To ensure the user experience of streamed media remains resilient in the face of changing network conditions, media providers make use of adaptive streaming, where content gets split into chunks at different quality levels, and where the client requests chunks at the appropriate quality level based on networking conditions during playback. Several technologies are available to satisfy this approach (such as MPEG DASH) but Web browsers may not offer native support for them. The Media Source Extensions (MSE) specification enables Web application developers to create libraries that will consume these different adaptive streaming formats and protocols.
Users often want to share a pointer to a specific position within the timeline of a video (or an audio) feed with friends on social networks, and expect media players to jump to the requested position right away. The Media Fragments URI specification defines a syntax for constructing URIs that reference fragments of the media content, and explains how Web browsers can use this information to render the media fragment, allowing streaming of only the relevant part of the media content to the client device.
Specifications in progress
To improve the user experience and take advantage of advanced device capabilities when they are available, media providers need to know the decoding (and encoding) capabilities of the user's device. Can the device decode a particular codec at a given resolution, bitrate and framerate? Will the playback be smooth and power efficient? Can the display render high dynamic range (HDR) and wide color gamut content? The Media Capabilities specification defines an API to expose that information, with a view to replacing the more basic and vague
isTypeSupported() functions defined in HTML and MSE.
Media providers also need some mechanism to assess the user's perceived playback quality to alter the quality of content transmitted using adaptive streaming. The Media Playback Quality specification, initially part of MSE, exposes metrics on the number of frames that were displayed or dropped.
When broadcasting popular live events on an IP network, content distribution should introduce as little latency as possible. WebRTC technologies may be used to reach sub-second latency. Additionally, these technologies may also be used to create a peer-to-peer content delivery network and spread the load of video distribution among watchers.
A media stream may be composed of different programs that use different encodings, or may need to embed ads that have different characteristics. Applications cannot easily and smoothly merge these heterogeneous sub-streams back into one stream using Media Source Extensions (MSE), as it does not support this use case. Content providers need to work around this limitation, e.g. transcoding and re-packaging the ad content to be consistent with the program content prior to distribution where possible. Work on a codec switching feature for MSE has started to address this issue.
Some devices (e.g. TV sets) provide access to non-IP broadcast media; the Tuner API in the TV Control specification brings these non-IP media streams to Web browsers. The API also explores ways to expose and launch broadcast-related applications that get transmitted within the transport stream sometimes. The scope of the API may change in the future though. The work on the API itself has been discontinued while scope, use cases and requirements get refined in the Media and Entertainment Interest Group.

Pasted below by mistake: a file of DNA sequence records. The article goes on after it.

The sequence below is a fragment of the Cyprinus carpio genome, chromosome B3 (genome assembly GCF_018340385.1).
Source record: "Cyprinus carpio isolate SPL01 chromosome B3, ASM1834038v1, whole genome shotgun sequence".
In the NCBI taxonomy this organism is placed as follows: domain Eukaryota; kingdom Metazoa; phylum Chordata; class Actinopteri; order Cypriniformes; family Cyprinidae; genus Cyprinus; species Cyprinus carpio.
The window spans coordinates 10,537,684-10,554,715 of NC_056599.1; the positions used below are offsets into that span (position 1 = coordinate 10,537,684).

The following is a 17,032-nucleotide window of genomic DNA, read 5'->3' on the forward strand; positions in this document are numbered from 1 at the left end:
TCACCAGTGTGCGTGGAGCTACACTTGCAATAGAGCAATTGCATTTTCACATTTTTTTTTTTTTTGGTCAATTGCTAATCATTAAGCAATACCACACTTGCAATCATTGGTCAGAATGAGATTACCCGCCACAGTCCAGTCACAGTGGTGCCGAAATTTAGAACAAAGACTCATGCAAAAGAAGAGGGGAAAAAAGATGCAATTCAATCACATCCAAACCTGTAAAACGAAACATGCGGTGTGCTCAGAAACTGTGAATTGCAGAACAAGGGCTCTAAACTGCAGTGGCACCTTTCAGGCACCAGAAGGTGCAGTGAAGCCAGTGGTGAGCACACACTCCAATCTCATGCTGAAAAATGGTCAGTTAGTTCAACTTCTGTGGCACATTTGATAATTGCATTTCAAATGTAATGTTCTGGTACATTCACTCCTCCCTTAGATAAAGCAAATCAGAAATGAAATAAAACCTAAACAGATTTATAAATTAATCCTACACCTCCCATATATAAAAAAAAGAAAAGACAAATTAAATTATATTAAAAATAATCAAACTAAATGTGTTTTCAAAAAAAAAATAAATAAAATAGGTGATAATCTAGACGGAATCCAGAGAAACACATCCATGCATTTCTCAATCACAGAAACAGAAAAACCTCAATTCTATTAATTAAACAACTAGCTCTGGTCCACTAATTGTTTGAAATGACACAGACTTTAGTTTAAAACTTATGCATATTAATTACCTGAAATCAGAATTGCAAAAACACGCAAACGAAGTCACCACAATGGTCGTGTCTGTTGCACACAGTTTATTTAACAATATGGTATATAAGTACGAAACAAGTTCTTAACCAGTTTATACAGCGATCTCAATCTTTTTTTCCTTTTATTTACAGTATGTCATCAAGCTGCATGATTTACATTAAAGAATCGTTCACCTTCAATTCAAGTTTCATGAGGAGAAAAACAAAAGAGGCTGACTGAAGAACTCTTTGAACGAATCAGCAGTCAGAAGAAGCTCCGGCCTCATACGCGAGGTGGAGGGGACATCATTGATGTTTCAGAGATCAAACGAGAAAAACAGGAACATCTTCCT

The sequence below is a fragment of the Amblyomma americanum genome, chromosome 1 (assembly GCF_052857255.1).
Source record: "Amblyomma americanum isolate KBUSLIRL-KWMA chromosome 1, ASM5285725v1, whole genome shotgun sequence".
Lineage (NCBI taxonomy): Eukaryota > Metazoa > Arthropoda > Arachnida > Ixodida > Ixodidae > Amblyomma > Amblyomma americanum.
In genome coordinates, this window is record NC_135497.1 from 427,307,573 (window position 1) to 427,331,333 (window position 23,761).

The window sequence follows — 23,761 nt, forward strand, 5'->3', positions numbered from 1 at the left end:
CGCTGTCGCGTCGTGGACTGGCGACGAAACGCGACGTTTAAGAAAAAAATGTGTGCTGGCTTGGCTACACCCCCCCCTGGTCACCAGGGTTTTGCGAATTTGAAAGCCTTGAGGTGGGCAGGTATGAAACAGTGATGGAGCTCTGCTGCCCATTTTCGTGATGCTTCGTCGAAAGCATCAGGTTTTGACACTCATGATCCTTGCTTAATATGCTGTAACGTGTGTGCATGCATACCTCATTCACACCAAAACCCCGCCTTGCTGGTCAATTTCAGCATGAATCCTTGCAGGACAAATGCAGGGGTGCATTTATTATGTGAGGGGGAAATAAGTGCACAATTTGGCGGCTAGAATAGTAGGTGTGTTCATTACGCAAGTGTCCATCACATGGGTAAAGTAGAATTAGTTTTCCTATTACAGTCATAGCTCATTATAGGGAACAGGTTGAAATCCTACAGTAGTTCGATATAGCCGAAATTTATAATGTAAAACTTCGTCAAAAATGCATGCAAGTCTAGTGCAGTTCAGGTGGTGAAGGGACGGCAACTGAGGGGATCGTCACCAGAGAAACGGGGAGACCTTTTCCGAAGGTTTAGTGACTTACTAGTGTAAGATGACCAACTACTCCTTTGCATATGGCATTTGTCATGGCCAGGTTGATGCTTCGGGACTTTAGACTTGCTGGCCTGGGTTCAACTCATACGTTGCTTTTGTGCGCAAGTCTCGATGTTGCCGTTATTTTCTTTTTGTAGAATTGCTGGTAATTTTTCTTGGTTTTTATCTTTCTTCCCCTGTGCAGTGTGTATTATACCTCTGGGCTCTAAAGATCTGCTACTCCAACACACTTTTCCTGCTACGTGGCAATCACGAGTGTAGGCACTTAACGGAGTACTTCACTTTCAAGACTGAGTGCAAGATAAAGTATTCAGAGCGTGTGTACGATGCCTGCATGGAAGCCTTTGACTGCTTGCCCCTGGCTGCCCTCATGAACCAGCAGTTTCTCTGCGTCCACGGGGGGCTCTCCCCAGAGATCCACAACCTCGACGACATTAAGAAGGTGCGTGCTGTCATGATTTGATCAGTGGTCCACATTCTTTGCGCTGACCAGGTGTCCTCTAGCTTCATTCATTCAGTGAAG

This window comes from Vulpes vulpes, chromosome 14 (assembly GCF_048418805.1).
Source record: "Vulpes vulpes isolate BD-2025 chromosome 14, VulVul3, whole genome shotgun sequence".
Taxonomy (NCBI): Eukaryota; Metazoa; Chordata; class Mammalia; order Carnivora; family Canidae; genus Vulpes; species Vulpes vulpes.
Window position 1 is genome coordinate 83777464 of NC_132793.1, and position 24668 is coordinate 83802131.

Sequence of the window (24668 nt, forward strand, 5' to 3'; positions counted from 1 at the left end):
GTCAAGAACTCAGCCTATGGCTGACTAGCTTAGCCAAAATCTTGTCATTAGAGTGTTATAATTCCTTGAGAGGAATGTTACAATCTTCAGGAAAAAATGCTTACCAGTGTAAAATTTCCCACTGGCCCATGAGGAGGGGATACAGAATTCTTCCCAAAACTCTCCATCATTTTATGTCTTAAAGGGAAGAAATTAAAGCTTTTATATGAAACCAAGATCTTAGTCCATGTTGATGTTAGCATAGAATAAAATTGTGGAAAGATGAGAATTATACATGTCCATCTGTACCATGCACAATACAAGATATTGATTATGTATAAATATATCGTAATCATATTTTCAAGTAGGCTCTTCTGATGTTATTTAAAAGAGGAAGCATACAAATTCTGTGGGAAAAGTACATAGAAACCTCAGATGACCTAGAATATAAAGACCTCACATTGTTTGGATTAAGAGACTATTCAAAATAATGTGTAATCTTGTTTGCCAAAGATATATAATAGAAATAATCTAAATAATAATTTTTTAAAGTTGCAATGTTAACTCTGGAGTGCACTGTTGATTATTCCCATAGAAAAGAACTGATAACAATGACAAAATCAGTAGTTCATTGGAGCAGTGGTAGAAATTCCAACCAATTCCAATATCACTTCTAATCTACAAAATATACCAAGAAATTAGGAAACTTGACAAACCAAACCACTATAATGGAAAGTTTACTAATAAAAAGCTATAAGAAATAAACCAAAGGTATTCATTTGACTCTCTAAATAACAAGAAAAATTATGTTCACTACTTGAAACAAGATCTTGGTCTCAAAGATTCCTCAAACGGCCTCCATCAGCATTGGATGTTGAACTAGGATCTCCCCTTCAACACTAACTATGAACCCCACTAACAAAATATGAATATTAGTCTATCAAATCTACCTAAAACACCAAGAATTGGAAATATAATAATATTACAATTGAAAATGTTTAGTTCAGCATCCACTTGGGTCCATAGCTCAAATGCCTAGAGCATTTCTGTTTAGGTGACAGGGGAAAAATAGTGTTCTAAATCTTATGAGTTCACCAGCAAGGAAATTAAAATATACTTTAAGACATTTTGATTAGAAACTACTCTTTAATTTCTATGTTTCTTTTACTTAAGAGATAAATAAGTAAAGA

Different media containers, used to transport media over the network, embed different kinds of in-band tracks, which must be mapped onto video, audio and text tracks in HTML5 so that Web applications can access them interoperably across Web browsers. The Sourcing In-band Media Resource Tracks from Media Containers into HTML specification provides such mapping guidelines.
Device such as HDMI dongles and lightweight set-top boxes may not have the power needed to run a Web browser locally. Updating the firmware of these devices may also be difficult. One possible solution is to bring the processing and rendering of the browser to the cloud and to stream the result to the device. The Cloud Browser Architecture specification describes the concepts and architecture for such a Cloud Browser to provide building blocks for potential further standardization needs.
|Feature||Specification / Group||Implementation intents|
|Adaptive streaming||Codec switching in Media Source Extensions™|
Web Platform Incubator Community Group
|Broadcast||TV Control API|
TV Control Working Group
|Mappings||Sourcing In-band Media Resource Tracks from Media Containers into HTML|
Media Resource In-band Tracks Community Group
|Cloud browsing||Cloud Browser Architecture|
Media and Entertainment Interest Group
Features not covered by ongoing work
- Streaming HTTP media on HTTPs pages
- While it is possible to read audio/video content served on HTTP in
<video>elements served on HTTPs pages (despite the usual mixed content restrictions), this does not extend to the usage of streaming enabled by Media Stream Extensions. There have been early discussions on how this could be solved. The consensus was not to include possible solutions in the current version of the specification.
- Multicast distribution
- In typical unicast distribution schemes, the cost of the infrastructure increases with the number of viewers, and becomes impractical to stream large live events such as finals of world championships that attract millions of viewers at once. The ability to distribute content using multicast would address network scaling issues, allowing to push media stream resources to many clients at once. The Media & Entertainment Interest Group discussed possible extensions to
fetchthat could enable server push and multicast distribution.